HANCOCK: I did have a chance to visit with an owner-operator here, and we spent some time, quite a bit of time actually, in a great discussion about her role. She's been an operator for over 30 years, and she gave, she imparted some tremendous wisdom.

PFEIFFER: What kind of wisdom do you think you learned from that shop owner?

HANCOCK: She mentioned about the importance of a very close relationship between - and clear directives from the government to the operators, and, you know, being mindful of the taxation policies and making sure that you don't send the consumer back underground. These are things that - a couple of them that we had thought about, but certainly these operators become a player within your economy, and it's important to hear their voice.

PFEIFFER: You referenced the financial impact of recreational marijuana, and I believe that in the first quarter of this year, Denver brought in $700,000 in tax revenue from recreational marijuana.

HANCOCK: Yes, those are the initial forecasts at this point.

PFEIFFER: So how do you reconcile your concerns about recreational marijuana with the financial benefits it brings to your city?

HANCOCK: Well, you must also balance that with the increased regulatory framework that has to go in place in order to manage the industry. We're going to require new inspectors or additional inspectors. We still don't know what the impacts are with regards to our police department, fire department, impact on our streets with regards to people driving under the influence, campaigns to keep kids away from drugs.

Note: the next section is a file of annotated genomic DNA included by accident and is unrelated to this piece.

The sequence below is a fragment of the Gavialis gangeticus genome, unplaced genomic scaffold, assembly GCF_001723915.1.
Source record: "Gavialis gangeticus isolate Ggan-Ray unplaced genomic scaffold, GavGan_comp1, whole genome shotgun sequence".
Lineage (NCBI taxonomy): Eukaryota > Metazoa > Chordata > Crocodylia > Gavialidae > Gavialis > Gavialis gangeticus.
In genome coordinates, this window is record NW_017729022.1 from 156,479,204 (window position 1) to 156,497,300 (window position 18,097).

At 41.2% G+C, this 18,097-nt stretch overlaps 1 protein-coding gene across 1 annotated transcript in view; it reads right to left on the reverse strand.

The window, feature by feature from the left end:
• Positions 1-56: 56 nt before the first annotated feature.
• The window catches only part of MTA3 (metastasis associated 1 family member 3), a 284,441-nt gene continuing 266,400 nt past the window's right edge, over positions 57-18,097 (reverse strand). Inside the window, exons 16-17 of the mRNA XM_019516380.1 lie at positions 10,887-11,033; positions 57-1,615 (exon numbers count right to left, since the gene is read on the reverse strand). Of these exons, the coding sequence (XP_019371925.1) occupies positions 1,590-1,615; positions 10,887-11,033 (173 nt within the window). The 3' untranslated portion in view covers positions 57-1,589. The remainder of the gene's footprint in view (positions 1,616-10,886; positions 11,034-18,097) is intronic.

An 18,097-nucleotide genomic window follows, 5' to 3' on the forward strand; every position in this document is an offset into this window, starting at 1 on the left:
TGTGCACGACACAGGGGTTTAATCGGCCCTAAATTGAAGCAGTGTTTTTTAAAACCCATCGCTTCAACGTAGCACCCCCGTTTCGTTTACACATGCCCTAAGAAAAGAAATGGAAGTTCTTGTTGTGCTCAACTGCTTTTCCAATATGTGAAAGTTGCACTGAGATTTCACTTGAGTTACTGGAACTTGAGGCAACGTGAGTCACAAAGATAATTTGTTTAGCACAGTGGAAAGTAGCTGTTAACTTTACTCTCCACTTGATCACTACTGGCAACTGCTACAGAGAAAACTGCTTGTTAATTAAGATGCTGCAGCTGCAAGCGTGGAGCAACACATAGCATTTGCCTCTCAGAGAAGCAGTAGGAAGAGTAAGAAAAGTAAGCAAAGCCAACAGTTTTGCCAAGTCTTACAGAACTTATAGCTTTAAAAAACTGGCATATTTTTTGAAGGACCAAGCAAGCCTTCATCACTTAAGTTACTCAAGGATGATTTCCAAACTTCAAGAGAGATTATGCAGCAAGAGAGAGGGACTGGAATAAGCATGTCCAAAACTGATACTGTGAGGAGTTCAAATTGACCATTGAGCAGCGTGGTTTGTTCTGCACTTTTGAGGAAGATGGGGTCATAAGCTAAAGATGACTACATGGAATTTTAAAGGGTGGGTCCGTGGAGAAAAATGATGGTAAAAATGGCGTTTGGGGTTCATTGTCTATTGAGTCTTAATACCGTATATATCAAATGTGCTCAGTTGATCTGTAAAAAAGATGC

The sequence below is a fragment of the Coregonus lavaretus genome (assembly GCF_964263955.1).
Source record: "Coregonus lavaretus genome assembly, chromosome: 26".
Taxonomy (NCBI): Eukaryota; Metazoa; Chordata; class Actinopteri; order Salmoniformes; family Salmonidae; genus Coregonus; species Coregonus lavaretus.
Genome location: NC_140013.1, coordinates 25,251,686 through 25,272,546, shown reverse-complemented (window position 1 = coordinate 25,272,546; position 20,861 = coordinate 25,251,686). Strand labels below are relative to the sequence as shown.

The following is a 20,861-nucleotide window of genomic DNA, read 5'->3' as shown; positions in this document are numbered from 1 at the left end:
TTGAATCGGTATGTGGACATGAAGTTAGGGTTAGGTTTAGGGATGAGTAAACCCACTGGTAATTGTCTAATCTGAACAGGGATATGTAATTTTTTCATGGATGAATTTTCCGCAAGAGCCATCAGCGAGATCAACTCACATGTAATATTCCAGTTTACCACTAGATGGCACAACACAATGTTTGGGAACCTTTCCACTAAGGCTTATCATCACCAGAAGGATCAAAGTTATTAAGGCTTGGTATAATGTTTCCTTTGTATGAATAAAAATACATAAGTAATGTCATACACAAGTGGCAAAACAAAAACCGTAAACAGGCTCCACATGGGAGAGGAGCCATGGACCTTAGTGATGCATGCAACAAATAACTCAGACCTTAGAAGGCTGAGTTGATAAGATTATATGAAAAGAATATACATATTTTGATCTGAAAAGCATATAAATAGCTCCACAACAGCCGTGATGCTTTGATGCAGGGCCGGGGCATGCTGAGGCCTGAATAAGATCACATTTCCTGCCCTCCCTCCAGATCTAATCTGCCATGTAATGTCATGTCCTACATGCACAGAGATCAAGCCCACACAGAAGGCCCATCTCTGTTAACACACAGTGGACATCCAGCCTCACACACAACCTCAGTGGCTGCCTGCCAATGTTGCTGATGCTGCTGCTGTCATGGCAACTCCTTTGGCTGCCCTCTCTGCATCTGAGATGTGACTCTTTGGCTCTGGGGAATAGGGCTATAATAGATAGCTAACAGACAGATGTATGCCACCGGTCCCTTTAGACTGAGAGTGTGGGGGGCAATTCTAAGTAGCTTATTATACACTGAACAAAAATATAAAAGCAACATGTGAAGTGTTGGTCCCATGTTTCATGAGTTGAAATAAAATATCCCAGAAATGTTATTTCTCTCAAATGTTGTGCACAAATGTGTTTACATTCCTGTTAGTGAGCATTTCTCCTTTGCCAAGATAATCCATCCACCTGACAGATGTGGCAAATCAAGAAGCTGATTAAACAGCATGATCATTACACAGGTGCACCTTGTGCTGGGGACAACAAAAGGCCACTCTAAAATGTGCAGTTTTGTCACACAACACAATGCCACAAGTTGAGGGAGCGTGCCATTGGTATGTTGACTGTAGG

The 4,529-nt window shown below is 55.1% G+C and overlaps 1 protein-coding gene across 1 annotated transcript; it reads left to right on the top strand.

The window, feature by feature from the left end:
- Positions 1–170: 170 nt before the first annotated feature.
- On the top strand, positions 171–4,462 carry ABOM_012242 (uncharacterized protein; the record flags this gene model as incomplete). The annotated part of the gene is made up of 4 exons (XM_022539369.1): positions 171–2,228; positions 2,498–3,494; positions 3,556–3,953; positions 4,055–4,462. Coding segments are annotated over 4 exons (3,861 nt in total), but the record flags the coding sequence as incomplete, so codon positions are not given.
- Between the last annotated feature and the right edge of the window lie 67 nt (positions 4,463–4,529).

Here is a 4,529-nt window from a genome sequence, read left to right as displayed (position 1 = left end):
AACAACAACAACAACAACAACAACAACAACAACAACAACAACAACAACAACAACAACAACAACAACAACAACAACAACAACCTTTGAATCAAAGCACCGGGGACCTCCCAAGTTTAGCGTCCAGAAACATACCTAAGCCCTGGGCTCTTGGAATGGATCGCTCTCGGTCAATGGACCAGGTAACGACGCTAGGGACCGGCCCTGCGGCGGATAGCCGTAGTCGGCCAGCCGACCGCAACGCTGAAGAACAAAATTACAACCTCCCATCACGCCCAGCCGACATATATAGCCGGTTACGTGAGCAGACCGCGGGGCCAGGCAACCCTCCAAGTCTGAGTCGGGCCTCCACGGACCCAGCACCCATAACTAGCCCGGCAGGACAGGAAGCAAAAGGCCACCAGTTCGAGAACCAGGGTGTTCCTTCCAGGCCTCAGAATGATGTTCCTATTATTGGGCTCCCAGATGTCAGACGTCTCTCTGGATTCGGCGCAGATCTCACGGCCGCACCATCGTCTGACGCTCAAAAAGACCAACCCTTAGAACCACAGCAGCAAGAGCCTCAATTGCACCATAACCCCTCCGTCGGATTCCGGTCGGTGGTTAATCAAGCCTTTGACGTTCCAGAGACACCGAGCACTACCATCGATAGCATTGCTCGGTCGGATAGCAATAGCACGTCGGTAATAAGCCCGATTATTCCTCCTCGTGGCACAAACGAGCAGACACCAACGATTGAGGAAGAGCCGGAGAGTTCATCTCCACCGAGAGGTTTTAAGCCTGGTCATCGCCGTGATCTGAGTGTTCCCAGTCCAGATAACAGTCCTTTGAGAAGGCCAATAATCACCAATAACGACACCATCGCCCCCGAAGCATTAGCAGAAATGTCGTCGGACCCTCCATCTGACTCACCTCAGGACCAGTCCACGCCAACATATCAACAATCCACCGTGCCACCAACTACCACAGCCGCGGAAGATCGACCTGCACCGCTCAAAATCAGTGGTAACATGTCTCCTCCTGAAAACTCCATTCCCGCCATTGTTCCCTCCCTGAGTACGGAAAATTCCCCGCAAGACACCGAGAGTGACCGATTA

There's a lot that we have yet to figure into this; our health facilities and things of that nature. So - and we don't know those yet. So while we may see and are able to calculate today the revenues that have been flowing into the city through - via tax, we still have yet to be able to calculate really what the impacts have been, and probably won't be able to know that for quite some time.

PFEIFFER: Does this still feel like uncharted territory to you?

HANCOCK: Listen, I'm very, very proud of my city. It's uncharted in that you only had Amsterdam out there, really, and as they were making changes, I think it was important to try to understand some of their lessons learned. We'll see how it goes. I still have a lot of concerns about our children and their access to this drug and making sure we properly educate them.

PFEIFFER: Michael Hancock is the mayor of Denver, Colorado. He's been speaking to us from Amsterdam, where he's meeting with city officials there about marijuana rules in the Netherlands. Mayor Hancock, thank you.

HANCOCK: Sacha, thank you so very much. Have a great day.

(SOUNDBITE OF MUSIC)

PFEIFFER: You're listening to HERE AND NOW. Transcript provided by NPR, Copyright NPR.